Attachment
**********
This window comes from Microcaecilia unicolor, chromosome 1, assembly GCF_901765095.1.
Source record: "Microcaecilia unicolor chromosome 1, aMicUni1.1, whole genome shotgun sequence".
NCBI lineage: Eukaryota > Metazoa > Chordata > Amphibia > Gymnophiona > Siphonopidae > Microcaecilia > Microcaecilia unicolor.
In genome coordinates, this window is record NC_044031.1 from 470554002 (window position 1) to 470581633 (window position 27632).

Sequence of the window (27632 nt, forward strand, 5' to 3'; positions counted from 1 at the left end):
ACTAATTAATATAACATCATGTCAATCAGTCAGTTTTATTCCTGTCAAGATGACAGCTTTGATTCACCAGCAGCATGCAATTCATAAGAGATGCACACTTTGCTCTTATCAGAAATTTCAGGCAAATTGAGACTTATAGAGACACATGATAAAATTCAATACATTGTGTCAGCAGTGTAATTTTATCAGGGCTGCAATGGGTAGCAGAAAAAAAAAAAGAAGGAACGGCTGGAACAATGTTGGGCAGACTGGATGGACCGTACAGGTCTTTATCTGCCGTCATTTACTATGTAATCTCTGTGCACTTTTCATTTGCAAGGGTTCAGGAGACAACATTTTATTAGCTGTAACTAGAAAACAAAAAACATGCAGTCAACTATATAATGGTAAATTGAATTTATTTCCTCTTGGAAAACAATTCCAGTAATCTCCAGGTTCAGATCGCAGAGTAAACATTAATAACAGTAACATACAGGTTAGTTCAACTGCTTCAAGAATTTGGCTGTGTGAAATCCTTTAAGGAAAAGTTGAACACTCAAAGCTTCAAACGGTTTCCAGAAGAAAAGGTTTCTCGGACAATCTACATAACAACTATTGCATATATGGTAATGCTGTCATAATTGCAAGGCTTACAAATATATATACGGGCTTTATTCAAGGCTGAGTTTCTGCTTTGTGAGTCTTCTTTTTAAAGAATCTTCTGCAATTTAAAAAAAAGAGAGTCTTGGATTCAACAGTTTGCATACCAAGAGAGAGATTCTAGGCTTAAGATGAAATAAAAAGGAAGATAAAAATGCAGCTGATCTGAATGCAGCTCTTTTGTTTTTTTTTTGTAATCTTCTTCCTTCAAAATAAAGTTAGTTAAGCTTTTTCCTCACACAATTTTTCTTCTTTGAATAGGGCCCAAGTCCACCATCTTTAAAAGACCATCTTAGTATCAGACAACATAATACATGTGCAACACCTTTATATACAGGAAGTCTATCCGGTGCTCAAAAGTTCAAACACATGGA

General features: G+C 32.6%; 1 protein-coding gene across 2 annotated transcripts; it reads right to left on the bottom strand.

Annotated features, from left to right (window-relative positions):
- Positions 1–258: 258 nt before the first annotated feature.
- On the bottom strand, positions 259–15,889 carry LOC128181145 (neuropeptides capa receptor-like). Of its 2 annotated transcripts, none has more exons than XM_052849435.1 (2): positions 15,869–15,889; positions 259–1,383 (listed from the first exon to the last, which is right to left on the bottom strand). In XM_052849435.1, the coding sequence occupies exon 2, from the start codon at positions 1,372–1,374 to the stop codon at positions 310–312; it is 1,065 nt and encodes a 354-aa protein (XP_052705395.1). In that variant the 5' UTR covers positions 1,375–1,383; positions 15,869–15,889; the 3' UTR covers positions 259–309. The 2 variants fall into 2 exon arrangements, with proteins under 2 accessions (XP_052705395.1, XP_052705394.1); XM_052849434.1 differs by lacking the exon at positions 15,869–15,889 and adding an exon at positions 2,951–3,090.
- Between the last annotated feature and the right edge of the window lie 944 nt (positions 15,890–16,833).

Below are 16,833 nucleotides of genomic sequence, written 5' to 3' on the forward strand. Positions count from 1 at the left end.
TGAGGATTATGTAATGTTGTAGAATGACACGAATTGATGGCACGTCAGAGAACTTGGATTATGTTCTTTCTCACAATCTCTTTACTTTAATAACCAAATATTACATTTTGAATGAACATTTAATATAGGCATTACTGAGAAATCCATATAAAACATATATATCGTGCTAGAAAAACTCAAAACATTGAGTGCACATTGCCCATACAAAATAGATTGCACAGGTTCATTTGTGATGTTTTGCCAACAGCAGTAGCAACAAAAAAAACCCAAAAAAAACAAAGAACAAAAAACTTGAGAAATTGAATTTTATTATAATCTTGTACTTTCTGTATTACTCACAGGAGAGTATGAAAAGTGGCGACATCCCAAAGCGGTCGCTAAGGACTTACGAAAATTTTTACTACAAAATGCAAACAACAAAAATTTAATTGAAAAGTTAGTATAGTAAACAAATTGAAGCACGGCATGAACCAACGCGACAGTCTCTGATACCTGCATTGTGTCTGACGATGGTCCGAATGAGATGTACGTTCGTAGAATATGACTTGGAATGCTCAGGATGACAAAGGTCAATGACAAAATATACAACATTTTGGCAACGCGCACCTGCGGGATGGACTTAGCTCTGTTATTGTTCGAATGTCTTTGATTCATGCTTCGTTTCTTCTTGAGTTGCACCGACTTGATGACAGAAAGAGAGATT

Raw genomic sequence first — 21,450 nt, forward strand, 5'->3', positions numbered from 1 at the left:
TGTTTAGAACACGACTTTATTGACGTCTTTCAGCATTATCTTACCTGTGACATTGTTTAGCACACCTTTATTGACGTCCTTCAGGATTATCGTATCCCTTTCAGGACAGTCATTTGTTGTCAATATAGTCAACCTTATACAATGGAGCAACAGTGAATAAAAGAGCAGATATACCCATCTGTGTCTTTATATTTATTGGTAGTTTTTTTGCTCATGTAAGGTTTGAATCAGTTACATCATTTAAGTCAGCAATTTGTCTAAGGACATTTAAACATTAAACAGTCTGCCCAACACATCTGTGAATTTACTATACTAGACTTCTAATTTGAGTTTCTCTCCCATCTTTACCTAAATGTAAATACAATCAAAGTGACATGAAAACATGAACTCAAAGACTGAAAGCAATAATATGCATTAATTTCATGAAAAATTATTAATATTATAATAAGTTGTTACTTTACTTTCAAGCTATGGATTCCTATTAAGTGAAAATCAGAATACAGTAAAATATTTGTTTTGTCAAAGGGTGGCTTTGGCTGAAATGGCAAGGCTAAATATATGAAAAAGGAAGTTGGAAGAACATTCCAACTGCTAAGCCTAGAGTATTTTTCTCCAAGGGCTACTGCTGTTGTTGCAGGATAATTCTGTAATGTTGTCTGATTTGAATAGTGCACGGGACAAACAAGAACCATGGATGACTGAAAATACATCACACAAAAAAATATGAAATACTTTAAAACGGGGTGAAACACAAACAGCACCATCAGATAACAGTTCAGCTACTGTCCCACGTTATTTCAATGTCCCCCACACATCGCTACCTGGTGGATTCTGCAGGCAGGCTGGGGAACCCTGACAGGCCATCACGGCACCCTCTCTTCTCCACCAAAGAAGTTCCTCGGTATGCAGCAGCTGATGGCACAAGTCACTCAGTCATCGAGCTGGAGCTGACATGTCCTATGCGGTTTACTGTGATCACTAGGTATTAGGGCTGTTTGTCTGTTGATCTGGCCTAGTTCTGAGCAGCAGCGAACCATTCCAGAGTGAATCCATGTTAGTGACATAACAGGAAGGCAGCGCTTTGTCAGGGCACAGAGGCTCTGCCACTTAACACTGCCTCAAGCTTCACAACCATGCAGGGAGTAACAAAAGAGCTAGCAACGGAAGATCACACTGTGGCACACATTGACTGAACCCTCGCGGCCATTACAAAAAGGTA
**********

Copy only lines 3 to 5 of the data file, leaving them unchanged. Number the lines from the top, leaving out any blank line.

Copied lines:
NCBI lineage: Eukaryota > Metazoa > Chordata > Amphibia > Gymnophiona > Siphonopidae > Microcaecilia > Microcaecilia unicolor.
In genome coordinates, this window is record NC_044031.1 from 470554002 (window position 1) to 470581633 (window position 27632).

Sequence of the window (27632 nt, forward strand, 5' to 3'; positions counted from 1 at the left end):